Marketers Turn To Memories Of Sweeter Times To Sell Cereal : The Salt The taste of foods from our childhood can trigger intense emotional reactions. Thanks to the power of food nostalgia, General Mills is bringing back the sugary cereal French Toast Crunch.
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Marketers Turn To Memories Of Sweeter Times To Sell Cereal

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Marketers Turn To Memories Of Sweeter Times To Sell Cereal

Marketers Turn To Memories Of Sweeter Times To Sell Cereal

Marketers Turn To Memories Of Sweeter Times To Sell Cereal

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  • <iframe src="https://www.npr.org/player/embed/374805752/374808389" width="100%" height="290" frameborder="0" scrolling="no" title="NPR embedded audio player">
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The taste of foods from our childhood can trigger intense emotional reactions. It's a fact well known to students of French literature and marketing executives.

And it's changing the make-up of the cereal aisle. Thanks to the power of food nostalgia, General Mills is bringing back the sugary cereal French Toast Crunch.

General Mills is bringing back the popular '90s cereal in a nod to nostalgia and in the hopes of boosting its weak cereal sales. General Mills/AP hide caption

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General Mills/AP

General Mills is bringing back the popular '90s cereal in a nod to nostalgia and in the hopes of boosting its weak cereal sales.

General Mills/AP

Nick Fereday, the executive director and senior analyst of food and consumer trends at Rabobank International, tells NPR's Arun Rath that nostalgia is an important weapon in a marketer's arsenal.

"It's one of those standard things that companies like to play with every now and again to lure customers back to their products," Fereday says.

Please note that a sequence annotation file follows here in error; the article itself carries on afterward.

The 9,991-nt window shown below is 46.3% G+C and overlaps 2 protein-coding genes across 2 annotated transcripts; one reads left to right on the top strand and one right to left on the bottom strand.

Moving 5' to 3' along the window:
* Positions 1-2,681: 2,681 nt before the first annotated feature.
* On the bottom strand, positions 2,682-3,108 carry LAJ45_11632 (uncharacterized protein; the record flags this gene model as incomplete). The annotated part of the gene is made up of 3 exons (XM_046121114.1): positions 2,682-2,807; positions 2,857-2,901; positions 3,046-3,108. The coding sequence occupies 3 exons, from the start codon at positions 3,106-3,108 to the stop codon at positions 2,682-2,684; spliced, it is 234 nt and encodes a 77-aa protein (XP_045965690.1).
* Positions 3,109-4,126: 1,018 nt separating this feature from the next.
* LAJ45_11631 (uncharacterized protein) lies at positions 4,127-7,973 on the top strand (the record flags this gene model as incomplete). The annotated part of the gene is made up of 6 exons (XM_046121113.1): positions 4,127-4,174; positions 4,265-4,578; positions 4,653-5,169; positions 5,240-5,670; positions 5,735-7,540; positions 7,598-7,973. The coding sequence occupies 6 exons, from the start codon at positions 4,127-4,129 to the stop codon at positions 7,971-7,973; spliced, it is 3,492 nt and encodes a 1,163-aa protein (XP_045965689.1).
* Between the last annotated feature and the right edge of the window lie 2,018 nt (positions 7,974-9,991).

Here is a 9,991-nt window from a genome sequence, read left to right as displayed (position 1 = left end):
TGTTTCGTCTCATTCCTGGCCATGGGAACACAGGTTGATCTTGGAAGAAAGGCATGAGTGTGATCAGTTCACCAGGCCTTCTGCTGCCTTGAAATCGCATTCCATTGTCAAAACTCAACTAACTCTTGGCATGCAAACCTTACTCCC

The return of French Toast Crunch seems aimed squarely at millennials. One of General Mills' new online ads featuring '90s call-in psychic Miss Cleo.

Fereday says marketers like to find a story to tell about their product and nostalgia is a great way of doing that. It's all about making a connection.

"One of the challenges for the millennial generation is that it's a much more diverse group than generations before," he says. "So, for example, not everyone may know who the horoscope lady is ... in a way that 40 or 50 years ago ... everyone knew who the cartoon characters were."

Fereday says it's interesting that food companies are essentially looking to the consumer for ideas, which he says might indicate a lack of innovation on their part. Historically, he says, breakfast cereals were a tremendous success story for over 100 years. But in the last five to 10 years they've been on the decline.

"It's really a struggle that's not just affecting breakfast cereal but also a lot of traditional foods in the American diet," he says.

But marketers can't point to one particular cause, he says, so instead it's been a variety of different things. A "death by a thousand cuts," he says.

To remedy this, Fereday says that's why we're seeing a number of approaches: re-launching old products like French Toast Crunch, selling Cheerios with no GMOs, and putting out Cheerios with protein and even quinoa.

"I mean, kale will be next, I guess," he says. "They're trying lots of different things and hoping that something will stick."